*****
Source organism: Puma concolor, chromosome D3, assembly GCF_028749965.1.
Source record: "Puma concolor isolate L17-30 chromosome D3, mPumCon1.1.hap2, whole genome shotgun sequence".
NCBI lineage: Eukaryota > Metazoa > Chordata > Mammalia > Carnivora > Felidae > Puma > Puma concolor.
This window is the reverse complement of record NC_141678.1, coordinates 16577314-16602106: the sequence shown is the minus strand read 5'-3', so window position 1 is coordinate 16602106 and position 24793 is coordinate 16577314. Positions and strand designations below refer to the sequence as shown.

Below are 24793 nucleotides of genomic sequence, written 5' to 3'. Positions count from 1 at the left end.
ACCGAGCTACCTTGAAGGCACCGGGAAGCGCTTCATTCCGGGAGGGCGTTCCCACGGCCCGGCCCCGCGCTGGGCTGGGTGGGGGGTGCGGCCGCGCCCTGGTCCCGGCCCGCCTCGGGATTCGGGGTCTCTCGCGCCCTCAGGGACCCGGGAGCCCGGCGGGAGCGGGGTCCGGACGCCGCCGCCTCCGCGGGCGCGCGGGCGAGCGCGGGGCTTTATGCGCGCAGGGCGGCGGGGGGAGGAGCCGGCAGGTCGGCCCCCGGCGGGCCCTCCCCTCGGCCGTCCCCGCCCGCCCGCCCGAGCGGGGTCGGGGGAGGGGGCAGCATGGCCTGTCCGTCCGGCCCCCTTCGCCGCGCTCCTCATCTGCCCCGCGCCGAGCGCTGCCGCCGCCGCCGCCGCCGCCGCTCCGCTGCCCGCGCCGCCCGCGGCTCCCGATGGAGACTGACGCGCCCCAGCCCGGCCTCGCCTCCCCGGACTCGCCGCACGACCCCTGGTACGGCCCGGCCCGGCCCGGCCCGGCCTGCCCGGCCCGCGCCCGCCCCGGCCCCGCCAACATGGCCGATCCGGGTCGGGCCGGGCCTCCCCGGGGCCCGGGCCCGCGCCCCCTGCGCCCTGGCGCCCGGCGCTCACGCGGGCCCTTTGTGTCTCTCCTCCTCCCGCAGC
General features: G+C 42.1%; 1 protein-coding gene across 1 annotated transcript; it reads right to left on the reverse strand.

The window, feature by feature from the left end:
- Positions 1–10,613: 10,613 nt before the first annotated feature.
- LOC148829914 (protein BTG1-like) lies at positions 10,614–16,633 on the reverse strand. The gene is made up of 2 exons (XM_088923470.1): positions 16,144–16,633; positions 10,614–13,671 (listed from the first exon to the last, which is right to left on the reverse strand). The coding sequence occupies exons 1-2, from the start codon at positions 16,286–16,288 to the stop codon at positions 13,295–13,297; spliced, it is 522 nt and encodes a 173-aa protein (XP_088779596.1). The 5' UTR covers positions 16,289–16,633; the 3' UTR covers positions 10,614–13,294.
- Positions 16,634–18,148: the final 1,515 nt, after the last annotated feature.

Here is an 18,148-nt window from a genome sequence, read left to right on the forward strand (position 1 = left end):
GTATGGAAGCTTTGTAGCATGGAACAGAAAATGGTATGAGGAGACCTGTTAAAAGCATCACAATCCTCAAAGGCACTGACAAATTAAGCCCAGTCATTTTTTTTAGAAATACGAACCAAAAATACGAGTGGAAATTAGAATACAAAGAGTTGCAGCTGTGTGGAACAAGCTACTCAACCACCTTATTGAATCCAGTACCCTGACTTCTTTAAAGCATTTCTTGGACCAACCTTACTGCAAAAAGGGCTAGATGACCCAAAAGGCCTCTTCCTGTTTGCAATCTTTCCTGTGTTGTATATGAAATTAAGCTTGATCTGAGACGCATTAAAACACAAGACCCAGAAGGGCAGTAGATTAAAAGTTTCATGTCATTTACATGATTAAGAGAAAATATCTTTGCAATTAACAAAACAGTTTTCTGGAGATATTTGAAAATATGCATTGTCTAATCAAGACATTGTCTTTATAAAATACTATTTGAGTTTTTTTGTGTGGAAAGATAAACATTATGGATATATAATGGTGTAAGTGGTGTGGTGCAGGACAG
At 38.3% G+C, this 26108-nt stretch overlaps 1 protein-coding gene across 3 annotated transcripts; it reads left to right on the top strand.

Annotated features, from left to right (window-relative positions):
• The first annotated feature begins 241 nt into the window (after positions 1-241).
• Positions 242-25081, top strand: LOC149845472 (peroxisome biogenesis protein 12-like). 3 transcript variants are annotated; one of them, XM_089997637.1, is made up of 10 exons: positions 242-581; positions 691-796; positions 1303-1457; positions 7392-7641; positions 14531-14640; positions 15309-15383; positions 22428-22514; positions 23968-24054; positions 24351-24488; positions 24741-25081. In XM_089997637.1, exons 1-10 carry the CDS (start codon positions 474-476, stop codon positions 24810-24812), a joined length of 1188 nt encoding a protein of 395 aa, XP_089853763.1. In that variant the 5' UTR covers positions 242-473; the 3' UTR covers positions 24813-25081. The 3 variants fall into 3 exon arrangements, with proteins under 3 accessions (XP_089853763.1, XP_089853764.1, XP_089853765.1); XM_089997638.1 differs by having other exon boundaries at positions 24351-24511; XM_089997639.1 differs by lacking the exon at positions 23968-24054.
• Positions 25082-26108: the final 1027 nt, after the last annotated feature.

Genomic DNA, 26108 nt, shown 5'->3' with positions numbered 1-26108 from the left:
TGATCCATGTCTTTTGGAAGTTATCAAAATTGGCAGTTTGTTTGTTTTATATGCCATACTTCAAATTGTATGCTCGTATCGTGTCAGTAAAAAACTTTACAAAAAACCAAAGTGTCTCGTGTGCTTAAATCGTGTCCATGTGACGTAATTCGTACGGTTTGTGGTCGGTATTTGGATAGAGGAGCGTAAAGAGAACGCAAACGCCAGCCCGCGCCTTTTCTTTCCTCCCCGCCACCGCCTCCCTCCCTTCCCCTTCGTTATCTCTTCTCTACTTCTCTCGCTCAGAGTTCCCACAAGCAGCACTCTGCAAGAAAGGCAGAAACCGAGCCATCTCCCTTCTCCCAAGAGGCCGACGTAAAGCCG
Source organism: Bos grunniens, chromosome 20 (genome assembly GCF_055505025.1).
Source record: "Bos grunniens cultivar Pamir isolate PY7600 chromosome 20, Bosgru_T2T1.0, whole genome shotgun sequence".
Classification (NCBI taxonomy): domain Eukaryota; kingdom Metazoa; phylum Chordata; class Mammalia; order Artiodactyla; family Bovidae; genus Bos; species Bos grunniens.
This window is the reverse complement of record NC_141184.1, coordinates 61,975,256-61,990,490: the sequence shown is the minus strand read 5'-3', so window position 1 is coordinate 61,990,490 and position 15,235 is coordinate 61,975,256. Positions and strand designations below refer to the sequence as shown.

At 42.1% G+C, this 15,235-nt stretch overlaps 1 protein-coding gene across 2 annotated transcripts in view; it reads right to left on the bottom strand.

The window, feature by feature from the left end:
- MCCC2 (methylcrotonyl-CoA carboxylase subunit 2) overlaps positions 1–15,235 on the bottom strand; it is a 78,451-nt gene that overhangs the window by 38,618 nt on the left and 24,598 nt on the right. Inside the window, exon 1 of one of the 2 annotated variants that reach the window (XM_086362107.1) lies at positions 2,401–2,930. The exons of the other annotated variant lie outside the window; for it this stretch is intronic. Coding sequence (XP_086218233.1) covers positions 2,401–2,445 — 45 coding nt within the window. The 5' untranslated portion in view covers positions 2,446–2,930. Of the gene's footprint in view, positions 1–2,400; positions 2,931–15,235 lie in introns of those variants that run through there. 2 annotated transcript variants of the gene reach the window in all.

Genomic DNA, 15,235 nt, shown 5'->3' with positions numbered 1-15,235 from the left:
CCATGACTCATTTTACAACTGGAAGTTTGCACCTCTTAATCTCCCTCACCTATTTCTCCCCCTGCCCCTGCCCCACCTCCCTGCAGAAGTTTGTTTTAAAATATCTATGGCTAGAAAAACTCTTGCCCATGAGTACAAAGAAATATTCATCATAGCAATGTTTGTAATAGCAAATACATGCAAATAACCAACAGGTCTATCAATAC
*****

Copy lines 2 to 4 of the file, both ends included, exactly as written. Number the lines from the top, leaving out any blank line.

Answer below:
Source record: "Puma concolor isolate L17-30 chromosome D3, mPumCon1.1.hap2, whole genome shotgun sequence".
NCBI lineage: Eukaryota > Metazoa > Chordata > Mammalia > Carnivora > Felidae > Puma > Puma concolor.
This window is the reverse complement of record NC_141678.1, coordinates 16577314-16602106: the sequence shown is the minus strand read 5'-3', so window position 1 is coordinate 16602106 and position 24793 is coordinate 16577314. Positions and strand designations below refer to the sequence as shown.